214        if (i & 0x40) rp13 ^= cur; else rp12 ^= cur;
 215        if (i & 0x80) rp15 ^= cur; else rp14 ^= cur;
 216    }
 217    code[0] =
 218        (parity[rp7] << 7) |
 219        (parity[rp6] << 6) |
 220        (parity[rp5] << 5) |
 221        (parity[rp4] << 4) |
 222        (parity[rp3] << 3) |
 223        (parity[rp2] << 2) |
 224        (parity[rp1] << 1) |
 225        (parity[rp0]);
 226    code[1] =
 227        (parity[rp15] << 7) |
 228        (parity[rp14] << 6) |
 229        (parity[rp13] << 5) |
 230        (parity[rp12] << 4) |
 231        (parity[rp11] << 3) |
 232        (parity[rp10] << 2) |
 233        (parity[rp9]  << 1) |
 234        (parity[rp8]);
 235    code[2] =
 236        (parity[par & 0xf0] << 7) |
 237        (parity[par & 0x0f] << 6) |
 238        (parity[par & 0xcc] << 5) |
 239        (parity[par & 0x33] << 4) |
 240        (parity[par & 0xaa] << 3) |
 241        (parity[par & 0x55] << 2);
 242    code[0] = ~code[0];
 243    code[1] = ~code[1];
 244    code[2] = ~code[2];
 245}
 246
 247Still pretty straightforward. The last three invert statements are there to
 248give a checksum of 0xff 0xff 0xff for an empty flash. In an empty flash
 249all data is 0xff, so the checksum then matches.
 250
 251I also introduced the parity lookup. I expected this to be the fastest
 252way to calculate the parity, but I will investigate alternatives later
 253on.
 254
 255
 256Analysis 1
 257==========
 258
 259The code works, but is not terribly efficient. On my system it took
 260almost 4 times as much time as the linux driver code. But hey, if it was
 261*that* easy this would have been done long before.
 262No pain. no gain.
 263
 264Fortunately there is plenty of room for improvement.
 265
 266In step 1 we moved from bit-wise calculation to byte-wise calculation.
 267However in C we can also use the unsigned long data type and virtually
 268every modern microprocessor supports 32 bit operations, so why not try
 269to write our code in such a way that we process data in 32 bit chunks.
 270
 271Of course this means some modification as the row parity is byte by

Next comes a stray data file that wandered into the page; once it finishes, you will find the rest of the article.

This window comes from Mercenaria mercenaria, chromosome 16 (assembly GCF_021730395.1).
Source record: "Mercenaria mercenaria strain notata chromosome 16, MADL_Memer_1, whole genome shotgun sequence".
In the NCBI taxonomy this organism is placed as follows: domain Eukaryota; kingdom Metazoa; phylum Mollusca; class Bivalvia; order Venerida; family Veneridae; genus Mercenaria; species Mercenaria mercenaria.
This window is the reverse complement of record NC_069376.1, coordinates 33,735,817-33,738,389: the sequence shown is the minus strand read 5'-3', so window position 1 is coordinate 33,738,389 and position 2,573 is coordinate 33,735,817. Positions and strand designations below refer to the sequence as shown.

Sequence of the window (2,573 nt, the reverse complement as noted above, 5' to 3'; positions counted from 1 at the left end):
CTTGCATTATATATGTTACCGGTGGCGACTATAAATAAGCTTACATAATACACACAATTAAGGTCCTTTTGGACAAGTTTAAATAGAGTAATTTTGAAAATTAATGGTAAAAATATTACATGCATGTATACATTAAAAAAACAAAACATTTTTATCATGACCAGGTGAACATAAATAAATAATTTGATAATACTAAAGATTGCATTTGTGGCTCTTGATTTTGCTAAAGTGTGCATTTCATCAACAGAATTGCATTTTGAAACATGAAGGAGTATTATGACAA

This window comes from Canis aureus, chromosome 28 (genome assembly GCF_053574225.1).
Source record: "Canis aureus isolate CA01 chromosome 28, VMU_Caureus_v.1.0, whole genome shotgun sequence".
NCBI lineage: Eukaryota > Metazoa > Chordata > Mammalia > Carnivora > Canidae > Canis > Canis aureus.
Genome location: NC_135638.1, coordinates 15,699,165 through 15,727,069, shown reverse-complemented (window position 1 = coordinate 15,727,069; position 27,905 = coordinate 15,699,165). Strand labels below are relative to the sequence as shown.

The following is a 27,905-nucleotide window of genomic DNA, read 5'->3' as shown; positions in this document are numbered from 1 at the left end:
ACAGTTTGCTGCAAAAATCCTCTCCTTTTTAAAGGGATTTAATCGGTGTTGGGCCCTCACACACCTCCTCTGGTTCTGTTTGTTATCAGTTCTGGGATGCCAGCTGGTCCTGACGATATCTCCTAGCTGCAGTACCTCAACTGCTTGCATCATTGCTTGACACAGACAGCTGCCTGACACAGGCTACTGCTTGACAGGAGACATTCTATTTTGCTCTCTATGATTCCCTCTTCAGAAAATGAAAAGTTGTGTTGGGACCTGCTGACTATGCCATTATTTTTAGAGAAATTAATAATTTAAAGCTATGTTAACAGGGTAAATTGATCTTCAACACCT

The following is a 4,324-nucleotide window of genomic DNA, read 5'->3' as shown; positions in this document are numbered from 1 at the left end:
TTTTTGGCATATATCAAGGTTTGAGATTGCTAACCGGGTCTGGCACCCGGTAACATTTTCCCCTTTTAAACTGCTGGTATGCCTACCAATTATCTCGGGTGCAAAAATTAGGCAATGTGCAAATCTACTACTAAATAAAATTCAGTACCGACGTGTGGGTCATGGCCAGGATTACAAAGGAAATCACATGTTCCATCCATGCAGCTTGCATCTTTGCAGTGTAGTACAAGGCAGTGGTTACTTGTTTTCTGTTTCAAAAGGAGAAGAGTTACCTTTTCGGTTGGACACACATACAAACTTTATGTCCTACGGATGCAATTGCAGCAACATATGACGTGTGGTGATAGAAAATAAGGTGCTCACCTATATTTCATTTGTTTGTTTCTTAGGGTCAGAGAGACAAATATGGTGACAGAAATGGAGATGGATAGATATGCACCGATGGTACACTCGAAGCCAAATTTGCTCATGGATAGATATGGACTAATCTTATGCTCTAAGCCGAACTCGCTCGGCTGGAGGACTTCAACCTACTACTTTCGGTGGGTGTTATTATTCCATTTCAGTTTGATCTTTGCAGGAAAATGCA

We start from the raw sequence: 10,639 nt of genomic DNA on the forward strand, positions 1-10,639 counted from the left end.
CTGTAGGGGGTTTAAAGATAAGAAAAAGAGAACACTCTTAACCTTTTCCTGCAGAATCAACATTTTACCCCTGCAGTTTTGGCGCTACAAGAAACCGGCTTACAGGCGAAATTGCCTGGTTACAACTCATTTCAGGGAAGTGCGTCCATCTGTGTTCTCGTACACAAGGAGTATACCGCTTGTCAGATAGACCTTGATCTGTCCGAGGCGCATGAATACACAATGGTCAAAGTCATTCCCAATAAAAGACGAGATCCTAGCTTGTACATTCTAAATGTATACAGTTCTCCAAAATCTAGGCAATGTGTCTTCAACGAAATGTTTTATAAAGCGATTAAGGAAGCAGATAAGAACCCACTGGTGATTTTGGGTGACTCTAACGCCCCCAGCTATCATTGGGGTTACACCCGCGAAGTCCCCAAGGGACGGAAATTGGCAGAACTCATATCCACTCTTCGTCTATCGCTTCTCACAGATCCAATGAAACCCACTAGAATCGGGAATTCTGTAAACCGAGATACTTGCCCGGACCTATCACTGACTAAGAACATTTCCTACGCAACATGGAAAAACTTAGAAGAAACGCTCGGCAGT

272byte. A quick analysis:
 273for the column parity we use the par variable. When extending to 32 bits
 274we can in the end easily calculate p0 and p1 from it.
 275(because par now consists of 4 bytes, contributing to rp1, rp0, rp1, rp0
 276respectively)
 277also rp2 and rp3 can be easily retrieved from par as rp3 covers the
 278first two bytes and rp2 the last two bytes.
 279
 280Note that of course now the loop is executed only 64 times (256/4).
 281And note that care must taken wrt byte ordering. The way bytes are
 282ordered in a long is machine dependent, and might affect us.
 283Anyway, if there is an issue: this code is developed on x86 (to be
 284precise: a DELL PC with a D920 Intel CPU)
 285
 286And of course the performance might depend on alignment, but I expect
 287that the I/O buffers in the nand driver are aligned properly (and
 288otherwise that should be fixed to get maximum performance).
 289
 290Let's give it a try...
 291
 292
 293Attempt 2
 294=========
 295
 296extern const char parity[256];
 297
 298void ecc2(const unsigned char *buf, unsigned char *code)
 299{
 300    int i;
 301    const unsigned long *bp = (unsigned long *)buf;
 302    unsigned long cur;
 303    unsigned long rp0, rp1, rp2, rp3, rp4, rp5, rp6, rp7;
 304    unsigned long rp8, rp9, rp10, rp11, rp12, rp13, rp14, rp15;
 305    unsigned long par;
 306
 307    par = 0;
 308    rp0 = 0; rp1 = 0; rp2 = 0; rp3 = 0;
 309    rp4 = 0; rp5 = 0; rp6 = 0; rp7 = 0;
 310    rp8 = 0; rp9 = 0; rp10 = 0; rp11 = 0;
 311    rp12 = 0; rp13 = 0; rp14 = 0; rp15 = 0;
 312
 313    for (i = 0; i < 64; i++)
 314    {
 315        cur = *bp++;
 316        par ^= cur;
 317        if (i & 0x01) rp5 ^= cur; else rp4 ^= cur;
 318        if (i & 0x02) rp7 ^= cur; else rp6 ^= cur;
 319        if (i & 0x04) rp9 ^= cur; else rp8 ^= cur;
 320        if (i & 0x08) rp11 ^= cur; else rp10 ^= cur;
 321        if (i & 0x10) rp13 ^= cur; else rp12 ^= cur;
 322        if (i & 0x20) rp15 ^= cur; else rp14 ^= cur;
 323    }
 324    /*
 325       we need to adapt the code generation for the fact that rp vars are now
 326       long; also the column parity calculation needs to be changed.
 327       we'll bring rp4 to 15 back to single byte entities by shifting and
 328       xoring
 329    */
 330    rp4 ^= (rp4 >> 16); rp4 ^= (rp4 >> 8); rp4 &= 0xff;
 331    rp5 ^= (rp5 >> 16); rp5 ^= (rp5 >> 8); rp5 &= 0xff;
 332    rp6 ^= (rp6 >> 16); rp6 ^= (rp6 >> 8); rp6 &= 0xff;
 333    rp7 ^= (rp7 >> 16); rp7 ^= (rp7 >> 8); rp7 &= 0xff;
 334    rp8 ^= (rp8 >> 16); rp8 ^= (rp8 >> 8); rp8 &= 0xff;
 335    rp9 ^= (rp9 >> 16); rp9 ^= (rp9 >> 8); rp9 &= 0xff;
 336    rp10 ^= (rp10 >> 16); rp10 ^= (rp10 >> 8); rp10 &= 0xff;